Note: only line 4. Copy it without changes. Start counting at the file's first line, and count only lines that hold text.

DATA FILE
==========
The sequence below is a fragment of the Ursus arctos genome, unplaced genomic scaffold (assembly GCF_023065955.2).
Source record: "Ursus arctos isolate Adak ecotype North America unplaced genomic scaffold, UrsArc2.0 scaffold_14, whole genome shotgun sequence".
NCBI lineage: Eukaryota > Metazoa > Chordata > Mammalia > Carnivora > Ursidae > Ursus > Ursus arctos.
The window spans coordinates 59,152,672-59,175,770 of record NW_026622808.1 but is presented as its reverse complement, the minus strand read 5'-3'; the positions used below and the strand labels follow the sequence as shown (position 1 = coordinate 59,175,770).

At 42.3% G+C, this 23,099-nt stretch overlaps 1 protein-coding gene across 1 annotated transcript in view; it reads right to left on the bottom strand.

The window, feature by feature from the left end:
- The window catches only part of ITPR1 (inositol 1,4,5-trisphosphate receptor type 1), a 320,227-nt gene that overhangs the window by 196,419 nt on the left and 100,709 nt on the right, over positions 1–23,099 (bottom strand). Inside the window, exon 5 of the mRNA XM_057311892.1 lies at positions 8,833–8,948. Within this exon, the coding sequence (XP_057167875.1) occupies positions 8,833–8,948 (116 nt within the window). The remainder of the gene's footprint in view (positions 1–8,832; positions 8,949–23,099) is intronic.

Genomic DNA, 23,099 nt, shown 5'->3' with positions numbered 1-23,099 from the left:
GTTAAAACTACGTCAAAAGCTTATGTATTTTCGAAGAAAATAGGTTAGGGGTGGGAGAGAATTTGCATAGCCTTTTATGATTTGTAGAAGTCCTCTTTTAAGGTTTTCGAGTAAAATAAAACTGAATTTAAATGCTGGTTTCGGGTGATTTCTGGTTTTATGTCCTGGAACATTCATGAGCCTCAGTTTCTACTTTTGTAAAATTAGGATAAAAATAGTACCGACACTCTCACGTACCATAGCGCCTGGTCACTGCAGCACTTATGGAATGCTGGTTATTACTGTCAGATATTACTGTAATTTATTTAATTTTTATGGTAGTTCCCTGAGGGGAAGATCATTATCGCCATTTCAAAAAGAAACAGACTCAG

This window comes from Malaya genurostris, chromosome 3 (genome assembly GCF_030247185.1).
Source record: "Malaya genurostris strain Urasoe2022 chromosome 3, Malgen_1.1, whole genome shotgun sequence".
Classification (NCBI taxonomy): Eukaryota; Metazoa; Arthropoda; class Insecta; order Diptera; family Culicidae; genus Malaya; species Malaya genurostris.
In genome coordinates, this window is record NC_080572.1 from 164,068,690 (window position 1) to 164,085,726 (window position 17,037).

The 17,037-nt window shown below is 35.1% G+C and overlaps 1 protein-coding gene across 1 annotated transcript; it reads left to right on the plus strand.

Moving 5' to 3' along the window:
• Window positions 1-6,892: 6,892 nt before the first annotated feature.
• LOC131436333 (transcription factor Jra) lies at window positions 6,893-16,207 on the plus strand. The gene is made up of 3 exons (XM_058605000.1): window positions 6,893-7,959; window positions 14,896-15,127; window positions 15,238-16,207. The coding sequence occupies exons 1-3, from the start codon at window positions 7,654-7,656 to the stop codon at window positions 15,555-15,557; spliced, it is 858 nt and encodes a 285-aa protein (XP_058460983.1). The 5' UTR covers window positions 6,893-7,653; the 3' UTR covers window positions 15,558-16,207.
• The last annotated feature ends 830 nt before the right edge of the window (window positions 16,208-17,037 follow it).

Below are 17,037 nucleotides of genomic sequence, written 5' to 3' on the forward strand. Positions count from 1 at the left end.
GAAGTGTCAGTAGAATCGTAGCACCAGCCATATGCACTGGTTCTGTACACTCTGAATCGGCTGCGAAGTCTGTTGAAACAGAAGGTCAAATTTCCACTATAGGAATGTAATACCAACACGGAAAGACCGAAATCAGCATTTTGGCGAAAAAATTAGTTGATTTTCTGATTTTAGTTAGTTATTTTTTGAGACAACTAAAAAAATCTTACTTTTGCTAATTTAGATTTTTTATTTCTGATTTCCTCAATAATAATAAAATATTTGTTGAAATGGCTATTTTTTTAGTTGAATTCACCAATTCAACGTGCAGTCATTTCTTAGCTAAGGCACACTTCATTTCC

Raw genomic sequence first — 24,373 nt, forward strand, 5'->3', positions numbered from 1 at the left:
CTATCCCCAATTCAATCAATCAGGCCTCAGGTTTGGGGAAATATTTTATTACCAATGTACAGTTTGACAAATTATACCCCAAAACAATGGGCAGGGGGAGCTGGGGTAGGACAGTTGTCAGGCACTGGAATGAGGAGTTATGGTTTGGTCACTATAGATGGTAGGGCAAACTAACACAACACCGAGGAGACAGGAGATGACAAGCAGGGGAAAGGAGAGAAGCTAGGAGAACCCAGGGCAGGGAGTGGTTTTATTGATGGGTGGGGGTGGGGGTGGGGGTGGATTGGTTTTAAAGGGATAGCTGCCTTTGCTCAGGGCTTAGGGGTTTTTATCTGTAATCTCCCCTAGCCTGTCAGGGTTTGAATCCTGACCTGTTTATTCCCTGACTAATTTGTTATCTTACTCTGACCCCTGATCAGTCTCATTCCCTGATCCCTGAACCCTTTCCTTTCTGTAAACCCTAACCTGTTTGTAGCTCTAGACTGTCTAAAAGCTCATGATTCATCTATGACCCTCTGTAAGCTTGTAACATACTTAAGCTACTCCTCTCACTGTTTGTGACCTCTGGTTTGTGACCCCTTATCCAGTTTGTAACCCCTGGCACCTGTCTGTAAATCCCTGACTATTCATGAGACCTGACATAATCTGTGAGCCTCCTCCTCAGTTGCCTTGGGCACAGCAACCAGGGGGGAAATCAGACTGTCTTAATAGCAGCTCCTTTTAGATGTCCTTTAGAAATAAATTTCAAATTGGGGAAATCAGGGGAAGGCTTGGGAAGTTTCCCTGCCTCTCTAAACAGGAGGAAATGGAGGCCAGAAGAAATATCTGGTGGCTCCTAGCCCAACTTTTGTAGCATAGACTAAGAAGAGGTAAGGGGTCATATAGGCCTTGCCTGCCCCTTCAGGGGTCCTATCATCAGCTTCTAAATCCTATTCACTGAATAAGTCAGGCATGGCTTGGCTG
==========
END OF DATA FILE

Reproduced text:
The window spans coordinates 59,152,672-59,175,770 of record NW_026622808.1 but is presented as its reverse complement, the minus strand read 5'-3'; the positions used below and the strand labels follow the sequence as shown (position 1 = coordinate 59,175,770).